What Does GED Stand For?

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What Makes Up the GED?

The GED includes four subject tests: language arts, math, science and social studies. These tests are designed to ensure successful examinees have the same subject area knowledge as high school graduates and cover such topics as algebra, reading comprehension, civics, government, history, geography, Earth science and life science.

The tests are computer-based and include several types of questions, including multiple-choice, fill in the blank and short answer. Testing times for each exam vary. The science and social studies tests are 90 minutes long, while the math test lasts 115 minutes. The language arts test takes 150 minutes to complete. Upon passing these exams, you may be awarded a certificate or diploma, depending on the state where it is issued.

Why Take the GED?

Originally developed for returning service members, the GED is designed for individuals who did not complete their high school studies. To be eligible for the GED, you must not be a high school graduate or currently enrolled in high school. You must also be at least 16 years old and meet any additional requirements of the state you live in.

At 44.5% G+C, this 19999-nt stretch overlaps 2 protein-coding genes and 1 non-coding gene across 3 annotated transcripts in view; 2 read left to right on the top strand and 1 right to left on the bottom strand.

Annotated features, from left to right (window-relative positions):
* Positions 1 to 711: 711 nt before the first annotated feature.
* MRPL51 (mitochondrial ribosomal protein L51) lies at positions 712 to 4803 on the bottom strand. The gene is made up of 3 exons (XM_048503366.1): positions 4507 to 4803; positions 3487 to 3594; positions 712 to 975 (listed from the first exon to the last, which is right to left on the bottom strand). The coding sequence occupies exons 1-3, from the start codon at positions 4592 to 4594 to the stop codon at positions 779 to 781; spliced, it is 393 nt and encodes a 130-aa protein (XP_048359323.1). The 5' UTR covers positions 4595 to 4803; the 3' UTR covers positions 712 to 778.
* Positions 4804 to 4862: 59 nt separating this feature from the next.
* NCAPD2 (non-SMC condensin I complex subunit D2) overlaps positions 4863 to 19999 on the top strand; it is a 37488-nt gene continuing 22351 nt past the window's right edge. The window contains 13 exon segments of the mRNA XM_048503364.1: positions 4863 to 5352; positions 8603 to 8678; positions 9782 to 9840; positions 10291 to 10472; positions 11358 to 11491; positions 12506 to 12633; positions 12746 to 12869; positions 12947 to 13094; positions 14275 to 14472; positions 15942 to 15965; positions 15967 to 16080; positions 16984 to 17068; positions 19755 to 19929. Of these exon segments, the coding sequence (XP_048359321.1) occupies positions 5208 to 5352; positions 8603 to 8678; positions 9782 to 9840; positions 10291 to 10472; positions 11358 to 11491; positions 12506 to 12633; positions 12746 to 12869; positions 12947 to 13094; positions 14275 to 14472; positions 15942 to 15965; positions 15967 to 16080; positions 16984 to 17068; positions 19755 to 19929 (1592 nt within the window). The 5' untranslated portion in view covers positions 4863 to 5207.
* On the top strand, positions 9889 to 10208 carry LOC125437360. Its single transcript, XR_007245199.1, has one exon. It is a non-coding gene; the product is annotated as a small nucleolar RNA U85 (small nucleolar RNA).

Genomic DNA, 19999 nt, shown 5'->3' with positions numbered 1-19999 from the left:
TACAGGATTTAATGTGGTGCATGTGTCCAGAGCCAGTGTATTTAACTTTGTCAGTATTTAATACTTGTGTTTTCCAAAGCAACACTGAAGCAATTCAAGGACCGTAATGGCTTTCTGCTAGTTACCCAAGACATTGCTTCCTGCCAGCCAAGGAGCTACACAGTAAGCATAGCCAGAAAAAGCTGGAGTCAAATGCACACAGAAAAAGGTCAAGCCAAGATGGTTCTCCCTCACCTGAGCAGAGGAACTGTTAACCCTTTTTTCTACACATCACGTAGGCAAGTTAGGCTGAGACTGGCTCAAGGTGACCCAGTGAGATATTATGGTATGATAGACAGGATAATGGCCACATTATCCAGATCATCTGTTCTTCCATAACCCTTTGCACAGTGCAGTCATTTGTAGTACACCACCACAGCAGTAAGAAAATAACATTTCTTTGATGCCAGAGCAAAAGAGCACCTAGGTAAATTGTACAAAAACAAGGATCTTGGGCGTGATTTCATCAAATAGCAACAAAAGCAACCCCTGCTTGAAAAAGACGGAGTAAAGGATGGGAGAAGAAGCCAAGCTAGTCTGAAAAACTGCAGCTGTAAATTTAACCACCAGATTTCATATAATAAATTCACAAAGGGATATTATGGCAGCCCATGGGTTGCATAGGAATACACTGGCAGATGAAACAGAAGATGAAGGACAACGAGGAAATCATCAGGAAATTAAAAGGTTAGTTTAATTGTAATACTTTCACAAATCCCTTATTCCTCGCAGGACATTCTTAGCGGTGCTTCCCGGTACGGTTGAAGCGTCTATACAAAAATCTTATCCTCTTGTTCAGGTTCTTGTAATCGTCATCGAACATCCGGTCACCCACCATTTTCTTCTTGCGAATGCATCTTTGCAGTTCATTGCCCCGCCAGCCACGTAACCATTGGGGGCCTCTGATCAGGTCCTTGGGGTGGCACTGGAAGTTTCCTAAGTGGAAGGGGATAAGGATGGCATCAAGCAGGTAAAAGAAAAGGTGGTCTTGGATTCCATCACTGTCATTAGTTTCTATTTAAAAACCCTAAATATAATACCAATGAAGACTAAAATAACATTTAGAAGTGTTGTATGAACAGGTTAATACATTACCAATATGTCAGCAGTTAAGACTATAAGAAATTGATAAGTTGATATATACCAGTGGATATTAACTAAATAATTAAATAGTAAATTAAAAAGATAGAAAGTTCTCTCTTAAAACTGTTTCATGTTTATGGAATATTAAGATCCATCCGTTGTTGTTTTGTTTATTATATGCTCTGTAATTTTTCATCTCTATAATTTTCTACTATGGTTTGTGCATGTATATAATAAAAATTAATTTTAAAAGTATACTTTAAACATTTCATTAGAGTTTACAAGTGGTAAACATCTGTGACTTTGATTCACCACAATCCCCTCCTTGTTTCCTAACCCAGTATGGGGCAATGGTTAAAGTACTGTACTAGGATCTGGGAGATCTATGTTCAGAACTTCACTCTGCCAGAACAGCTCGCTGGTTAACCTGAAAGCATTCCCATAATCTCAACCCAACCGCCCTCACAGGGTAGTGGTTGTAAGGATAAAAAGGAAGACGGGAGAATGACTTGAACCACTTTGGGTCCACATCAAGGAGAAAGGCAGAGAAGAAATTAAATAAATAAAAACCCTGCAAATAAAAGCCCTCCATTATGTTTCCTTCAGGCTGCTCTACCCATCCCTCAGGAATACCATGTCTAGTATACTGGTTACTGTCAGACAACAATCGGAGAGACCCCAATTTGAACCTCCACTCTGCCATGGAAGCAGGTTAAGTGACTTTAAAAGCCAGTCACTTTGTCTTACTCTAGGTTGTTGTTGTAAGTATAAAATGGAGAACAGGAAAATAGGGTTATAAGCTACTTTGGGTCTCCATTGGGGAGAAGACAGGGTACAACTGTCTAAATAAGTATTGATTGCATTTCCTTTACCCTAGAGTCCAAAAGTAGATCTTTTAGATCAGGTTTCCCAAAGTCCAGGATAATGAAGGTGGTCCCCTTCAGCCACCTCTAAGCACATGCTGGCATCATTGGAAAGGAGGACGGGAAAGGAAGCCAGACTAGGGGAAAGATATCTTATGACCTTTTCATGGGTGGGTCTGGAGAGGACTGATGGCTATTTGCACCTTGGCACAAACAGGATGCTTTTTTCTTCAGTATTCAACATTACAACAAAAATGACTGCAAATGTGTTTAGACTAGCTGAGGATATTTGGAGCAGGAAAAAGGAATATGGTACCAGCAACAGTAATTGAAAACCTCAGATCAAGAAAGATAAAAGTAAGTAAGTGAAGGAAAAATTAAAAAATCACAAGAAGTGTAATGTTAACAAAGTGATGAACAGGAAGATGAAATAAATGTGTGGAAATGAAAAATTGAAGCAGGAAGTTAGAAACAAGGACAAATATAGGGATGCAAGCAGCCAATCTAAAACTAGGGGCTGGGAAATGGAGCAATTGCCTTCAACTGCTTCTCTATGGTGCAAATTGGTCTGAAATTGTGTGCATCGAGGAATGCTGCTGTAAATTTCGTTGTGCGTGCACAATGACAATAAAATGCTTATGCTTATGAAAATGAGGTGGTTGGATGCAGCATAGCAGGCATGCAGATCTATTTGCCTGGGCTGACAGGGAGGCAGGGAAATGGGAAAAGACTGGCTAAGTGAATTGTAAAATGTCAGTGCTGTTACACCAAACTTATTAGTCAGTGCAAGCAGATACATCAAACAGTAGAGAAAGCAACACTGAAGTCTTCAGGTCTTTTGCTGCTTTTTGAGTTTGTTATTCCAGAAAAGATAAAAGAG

Upon successful completion of the four GED subject tests, you may continue your education at the postsecondary level. Most U.S. colleges and universities accept applicants with a GED, provided they meet any other admission requirements. You may also begin a career. Many employers recognize the GED as the equivalent of a high school diploma.

How to Prepare

To get a comprehensive overview of subjects covered on the GED tests, you can check out Study.com's GED Study Guide. Content is broken down into short video lessons, and the self-checking quizzes that follow can help you determine when it's time to move on to the next topic. The course also includes chapter tests and a comprehensive practice exam.

If you've already passed one or more subject tests, you can use the following courses to focus your studies on the exams you still need to take:

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